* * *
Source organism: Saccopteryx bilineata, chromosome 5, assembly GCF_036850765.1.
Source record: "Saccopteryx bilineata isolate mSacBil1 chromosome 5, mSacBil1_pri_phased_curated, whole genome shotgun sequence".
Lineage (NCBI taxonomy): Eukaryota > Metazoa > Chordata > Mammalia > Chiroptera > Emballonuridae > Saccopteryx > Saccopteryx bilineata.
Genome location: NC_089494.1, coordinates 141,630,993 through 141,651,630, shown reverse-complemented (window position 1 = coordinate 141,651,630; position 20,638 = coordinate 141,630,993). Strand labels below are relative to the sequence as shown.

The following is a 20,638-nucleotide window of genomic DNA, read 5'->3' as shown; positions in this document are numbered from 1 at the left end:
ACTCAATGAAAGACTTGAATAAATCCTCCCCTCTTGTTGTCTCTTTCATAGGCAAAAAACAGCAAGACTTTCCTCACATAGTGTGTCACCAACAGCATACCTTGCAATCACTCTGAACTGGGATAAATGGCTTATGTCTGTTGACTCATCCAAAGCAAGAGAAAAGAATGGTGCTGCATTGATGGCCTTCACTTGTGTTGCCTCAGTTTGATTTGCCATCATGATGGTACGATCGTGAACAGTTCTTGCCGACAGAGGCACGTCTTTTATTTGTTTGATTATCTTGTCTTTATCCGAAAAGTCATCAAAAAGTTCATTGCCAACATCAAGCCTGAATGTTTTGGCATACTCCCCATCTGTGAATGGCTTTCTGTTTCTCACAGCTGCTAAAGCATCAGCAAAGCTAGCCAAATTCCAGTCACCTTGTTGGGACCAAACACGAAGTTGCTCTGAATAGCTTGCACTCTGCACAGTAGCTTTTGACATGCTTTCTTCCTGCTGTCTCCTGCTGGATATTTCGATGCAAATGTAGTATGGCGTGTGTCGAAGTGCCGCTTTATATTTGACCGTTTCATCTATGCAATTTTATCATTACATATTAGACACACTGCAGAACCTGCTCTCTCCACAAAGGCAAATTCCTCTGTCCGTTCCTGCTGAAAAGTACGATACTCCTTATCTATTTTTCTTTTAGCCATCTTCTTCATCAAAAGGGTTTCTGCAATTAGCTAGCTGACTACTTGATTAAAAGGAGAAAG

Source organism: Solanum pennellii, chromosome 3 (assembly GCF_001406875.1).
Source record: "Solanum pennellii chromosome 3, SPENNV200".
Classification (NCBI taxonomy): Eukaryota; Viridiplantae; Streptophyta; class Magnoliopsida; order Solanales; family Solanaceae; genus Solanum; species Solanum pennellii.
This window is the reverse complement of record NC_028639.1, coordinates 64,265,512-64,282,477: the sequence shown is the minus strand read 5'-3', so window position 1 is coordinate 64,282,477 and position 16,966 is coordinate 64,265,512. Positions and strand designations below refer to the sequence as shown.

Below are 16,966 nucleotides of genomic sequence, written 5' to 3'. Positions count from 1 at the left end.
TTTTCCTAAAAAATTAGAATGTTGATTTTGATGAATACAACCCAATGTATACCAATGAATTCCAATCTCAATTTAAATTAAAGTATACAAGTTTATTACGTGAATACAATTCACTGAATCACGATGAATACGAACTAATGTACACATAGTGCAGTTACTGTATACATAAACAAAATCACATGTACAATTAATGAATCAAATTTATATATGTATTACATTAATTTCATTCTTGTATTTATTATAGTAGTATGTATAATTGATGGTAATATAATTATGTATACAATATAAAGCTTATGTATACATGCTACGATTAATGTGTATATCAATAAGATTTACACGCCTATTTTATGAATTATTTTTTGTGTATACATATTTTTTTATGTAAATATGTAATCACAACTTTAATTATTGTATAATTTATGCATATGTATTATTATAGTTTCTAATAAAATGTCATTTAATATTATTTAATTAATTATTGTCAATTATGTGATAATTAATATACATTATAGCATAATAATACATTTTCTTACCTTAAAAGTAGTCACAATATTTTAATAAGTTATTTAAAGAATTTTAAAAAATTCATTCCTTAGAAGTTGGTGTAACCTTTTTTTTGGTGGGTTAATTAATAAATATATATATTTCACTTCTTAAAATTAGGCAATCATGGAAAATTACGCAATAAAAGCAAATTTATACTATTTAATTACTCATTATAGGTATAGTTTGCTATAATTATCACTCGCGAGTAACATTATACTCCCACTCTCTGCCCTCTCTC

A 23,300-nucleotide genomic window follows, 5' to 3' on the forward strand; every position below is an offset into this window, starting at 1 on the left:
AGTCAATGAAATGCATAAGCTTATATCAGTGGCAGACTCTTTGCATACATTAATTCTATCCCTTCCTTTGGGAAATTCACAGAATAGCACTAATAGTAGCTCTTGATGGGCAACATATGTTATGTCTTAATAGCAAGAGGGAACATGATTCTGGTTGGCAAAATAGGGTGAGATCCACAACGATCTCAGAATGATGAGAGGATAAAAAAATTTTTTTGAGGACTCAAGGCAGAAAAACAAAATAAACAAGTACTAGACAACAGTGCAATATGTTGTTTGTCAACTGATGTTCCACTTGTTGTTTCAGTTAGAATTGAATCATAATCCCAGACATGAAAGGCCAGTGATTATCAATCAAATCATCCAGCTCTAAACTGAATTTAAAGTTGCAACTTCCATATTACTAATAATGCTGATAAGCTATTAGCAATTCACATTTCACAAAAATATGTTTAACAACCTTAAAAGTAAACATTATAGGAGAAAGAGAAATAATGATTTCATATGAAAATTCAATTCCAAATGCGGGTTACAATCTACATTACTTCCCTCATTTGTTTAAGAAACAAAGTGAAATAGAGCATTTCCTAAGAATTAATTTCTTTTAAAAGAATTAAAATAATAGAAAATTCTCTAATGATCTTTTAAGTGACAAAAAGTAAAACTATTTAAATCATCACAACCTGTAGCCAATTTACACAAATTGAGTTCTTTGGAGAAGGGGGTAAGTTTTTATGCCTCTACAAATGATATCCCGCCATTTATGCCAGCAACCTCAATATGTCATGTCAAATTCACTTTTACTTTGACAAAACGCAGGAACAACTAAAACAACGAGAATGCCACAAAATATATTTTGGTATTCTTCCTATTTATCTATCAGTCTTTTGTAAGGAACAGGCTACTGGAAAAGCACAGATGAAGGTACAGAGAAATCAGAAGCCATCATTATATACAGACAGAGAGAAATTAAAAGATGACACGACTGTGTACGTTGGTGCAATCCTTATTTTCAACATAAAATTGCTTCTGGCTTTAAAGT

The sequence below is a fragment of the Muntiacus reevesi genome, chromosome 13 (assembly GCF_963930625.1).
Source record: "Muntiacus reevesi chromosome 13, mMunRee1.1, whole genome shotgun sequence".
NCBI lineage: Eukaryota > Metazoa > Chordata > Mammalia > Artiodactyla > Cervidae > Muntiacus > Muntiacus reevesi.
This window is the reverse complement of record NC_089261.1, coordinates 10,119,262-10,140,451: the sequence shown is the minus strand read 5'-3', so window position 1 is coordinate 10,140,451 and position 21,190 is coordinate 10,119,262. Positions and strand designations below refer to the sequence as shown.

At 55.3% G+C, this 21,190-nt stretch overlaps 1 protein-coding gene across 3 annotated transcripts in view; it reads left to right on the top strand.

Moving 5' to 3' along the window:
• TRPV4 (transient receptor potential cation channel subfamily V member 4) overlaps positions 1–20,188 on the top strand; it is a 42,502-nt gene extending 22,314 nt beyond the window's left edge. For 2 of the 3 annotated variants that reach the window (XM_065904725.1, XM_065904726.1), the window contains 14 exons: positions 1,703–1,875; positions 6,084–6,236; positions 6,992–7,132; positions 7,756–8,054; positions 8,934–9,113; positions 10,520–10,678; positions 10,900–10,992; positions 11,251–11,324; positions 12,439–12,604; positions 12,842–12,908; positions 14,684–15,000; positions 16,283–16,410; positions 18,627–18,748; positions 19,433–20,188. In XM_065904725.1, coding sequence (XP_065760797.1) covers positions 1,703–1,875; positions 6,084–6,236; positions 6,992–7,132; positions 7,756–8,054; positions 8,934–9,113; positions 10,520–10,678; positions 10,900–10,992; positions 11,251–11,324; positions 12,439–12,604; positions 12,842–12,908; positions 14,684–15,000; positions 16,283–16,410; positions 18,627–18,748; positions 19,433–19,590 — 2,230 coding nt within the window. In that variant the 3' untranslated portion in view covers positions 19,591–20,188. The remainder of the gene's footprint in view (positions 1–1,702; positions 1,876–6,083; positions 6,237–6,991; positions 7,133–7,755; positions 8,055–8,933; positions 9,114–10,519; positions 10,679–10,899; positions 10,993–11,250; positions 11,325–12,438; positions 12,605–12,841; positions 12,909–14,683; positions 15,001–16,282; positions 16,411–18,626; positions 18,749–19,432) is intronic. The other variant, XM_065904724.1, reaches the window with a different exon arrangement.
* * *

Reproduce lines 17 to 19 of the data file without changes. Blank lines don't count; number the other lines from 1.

NCBI lineage: Eukaryota > Metazoa > Chordata > Mammalia > Artiodactyla > Cervidae > Muntiacus > Muntiacus reevesi.
This window is the reverse complement of record NC_089261.1, coordinates 10,119,262-10,140,451: the sequence shown is the minus strand read 5'-3', so window position 1 is coordinate 10,140,451 and position 21,190 is coordinate 10,119,262. Positions and strand designations below refer to the sequence as shown.

At 55.3% G+C, this 21,190-nt stretch overlaps 1 protein-coding gene across 3 annotated transcripts in view; it reads left to right on the top strand.